Travel Etiquette: Difficult Issues Need to be Handled Delicately

August 12, 2016 by · Leave a Comment 

Some people view travel as a solitary experience. They don’t make eye contact while going through security or on the way to their terminal. They’re sure to try to find a seat in the gate area with an empty one beside it, and they queue up without comment when it’s time to board.

Apple In-ear headphones + Virgin eyemask = a good sleep. Solves some travel etiquette problems too.

Apple In-ear headphones + Virgin eyemask = a good sleep.

Seeing ourselves as solitary sojourners whose actions don’t impact anyone else ends when we are seated two or three to a row in coach with hours of forced “togetherness” ahead. This situation can create some unique etiquette issues you may not have thought of before.

“There’s a blurred line between what’s acceptable and what’s irritating,” says Diane Gottsman, etiquette expert and owner of the Protocol School of Texas. A Chicago Tribune article on travel etiquette gives us a few things to think about the next time we fly. Here are a few issues often caused by close proximity while flying.

Example #1: The in-flight reading light. Is it inconsiderate to use said light on an overnight flight if you’re a reader or someone who likes to use the time to work instead of sleep? Solution: Ask before you turn it on, or use a small book light to read. Conversely, use a sleep mask to block out unwanted light.

Example #2: The use of electronics. Even if the person sitting next to you uses a headset to keep their entertainment to themselves, there’s still a chance of bleed through that will let you experience the game or movie too. How do you ask someone to consider the volume when they’re already wearing headphones? Similarly, the in-flight entertainment system allows passengers to select R-rated movies. Should you do so if you’re seated next to a child? Solution: Noise-canceling headphones will block out nearly all surrounding noise, including crying children and nearby video games.

Example #3: Reclining the seat. This one has received so much press, it’s no surprise it made the list. Is it acceptable to recline the seat if there’s a long flight ahead, and a more comfortable position is possible with the push of a button? Generally, we don’t like people reclining in our space, so we won’t do it to someone else. Solution: If you must recline, ask the person behind you. Don’t go very far either. And be prepared to raise up again. After all, you don’t want the person in front of you to slam their seat back into your knees with their head inches from your face. If reclining is important, consider upgrading to business or first class.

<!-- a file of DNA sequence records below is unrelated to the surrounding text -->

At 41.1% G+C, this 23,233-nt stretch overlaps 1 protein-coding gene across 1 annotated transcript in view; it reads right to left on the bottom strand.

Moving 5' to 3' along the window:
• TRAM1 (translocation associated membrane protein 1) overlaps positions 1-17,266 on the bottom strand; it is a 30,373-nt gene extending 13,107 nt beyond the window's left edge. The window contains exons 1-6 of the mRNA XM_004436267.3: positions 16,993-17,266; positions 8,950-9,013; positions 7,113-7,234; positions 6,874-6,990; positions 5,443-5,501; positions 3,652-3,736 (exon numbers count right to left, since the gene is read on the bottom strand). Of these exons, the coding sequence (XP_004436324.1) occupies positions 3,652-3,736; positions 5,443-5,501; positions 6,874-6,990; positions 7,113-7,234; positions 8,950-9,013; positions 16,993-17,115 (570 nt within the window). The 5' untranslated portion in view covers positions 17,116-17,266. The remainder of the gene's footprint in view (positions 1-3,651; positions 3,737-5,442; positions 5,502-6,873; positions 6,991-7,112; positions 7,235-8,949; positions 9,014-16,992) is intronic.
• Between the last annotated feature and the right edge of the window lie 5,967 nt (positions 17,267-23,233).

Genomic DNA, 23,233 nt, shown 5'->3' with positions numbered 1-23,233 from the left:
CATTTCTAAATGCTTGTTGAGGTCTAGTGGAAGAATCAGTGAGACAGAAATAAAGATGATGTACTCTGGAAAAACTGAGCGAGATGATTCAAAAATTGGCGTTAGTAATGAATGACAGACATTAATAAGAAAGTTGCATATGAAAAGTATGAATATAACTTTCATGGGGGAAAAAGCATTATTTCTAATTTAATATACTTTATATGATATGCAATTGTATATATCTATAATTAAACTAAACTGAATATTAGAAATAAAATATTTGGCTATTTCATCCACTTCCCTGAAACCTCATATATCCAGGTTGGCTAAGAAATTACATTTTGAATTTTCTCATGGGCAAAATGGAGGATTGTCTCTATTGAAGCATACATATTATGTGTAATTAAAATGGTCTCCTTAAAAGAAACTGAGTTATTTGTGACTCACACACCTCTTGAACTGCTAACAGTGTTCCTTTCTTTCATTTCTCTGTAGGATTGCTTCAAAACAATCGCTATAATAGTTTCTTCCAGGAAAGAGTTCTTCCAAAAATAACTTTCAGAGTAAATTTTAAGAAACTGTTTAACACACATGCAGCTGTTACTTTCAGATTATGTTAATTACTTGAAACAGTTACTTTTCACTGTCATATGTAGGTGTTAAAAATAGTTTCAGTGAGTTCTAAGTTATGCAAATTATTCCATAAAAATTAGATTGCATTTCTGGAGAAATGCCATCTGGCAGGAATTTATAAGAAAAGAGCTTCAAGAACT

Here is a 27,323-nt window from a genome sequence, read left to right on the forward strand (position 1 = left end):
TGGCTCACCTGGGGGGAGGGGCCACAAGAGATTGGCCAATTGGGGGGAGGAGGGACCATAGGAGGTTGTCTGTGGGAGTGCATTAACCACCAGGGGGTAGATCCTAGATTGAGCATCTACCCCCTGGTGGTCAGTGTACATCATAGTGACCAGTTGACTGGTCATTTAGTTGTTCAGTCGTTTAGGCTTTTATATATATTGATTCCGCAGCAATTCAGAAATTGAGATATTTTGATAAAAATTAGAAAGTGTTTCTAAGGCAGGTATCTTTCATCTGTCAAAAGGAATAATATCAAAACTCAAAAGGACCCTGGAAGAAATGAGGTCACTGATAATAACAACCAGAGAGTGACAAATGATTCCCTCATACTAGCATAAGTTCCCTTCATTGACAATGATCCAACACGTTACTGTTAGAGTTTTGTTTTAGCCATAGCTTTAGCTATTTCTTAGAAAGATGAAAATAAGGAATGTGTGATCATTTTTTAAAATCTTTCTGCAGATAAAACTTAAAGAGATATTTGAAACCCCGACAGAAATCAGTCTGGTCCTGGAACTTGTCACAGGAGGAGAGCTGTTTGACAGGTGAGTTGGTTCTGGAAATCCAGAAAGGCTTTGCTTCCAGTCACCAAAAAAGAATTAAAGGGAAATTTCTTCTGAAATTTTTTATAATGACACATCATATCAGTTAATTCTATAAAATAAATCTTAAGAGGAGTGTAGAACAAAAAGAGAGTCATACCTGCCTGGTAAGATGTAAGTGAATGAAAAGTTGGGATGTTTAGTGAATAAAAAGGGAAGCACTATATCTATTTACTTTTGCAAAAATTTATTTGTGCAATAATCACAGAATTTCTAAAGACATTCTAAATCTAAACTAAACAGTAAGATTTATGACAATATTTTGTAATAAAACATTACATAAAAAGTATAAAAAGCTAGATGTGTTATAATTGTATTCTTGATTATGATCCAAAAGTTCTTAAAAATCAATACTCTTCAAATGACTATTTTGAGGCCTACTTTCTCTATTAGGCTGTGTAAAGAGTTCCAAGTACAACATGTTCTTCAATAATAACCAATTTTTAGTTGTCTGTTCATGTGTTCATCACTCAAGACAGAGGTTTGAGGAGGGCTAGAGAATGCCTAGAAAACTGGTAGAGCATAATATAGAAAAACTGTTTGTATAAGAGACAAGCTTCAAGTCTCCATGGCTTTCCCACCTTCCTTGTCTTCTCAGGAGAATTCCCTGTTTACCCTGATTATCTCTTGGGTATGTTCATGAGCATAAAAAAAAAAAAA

Here’s the bottom line: Civility must reign. Anything you do that could affect those around you should be considered first, then approached courteously. Listen to the wisdom of Diane Gottsman: “It’s your responsibility to behave in a manner that takes into consideration other people’s comfort when you are squeezed into a space that is overcrowded and cooperation is at a premium.”

How do you deal with your own comfort on the plane, especially when it’s a long flight? Share your thoughts with us in the comments below, on our Facebook page, or in our Twitter stream.

Photo credit: Stanley Wood (Flickr, Creative Commons)

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Matt Sill

Matt Sill is the Marketing Product Manager for Travelpro Products, creators of the original Rollaboard luggage, carry-on luggage, and suitcases.

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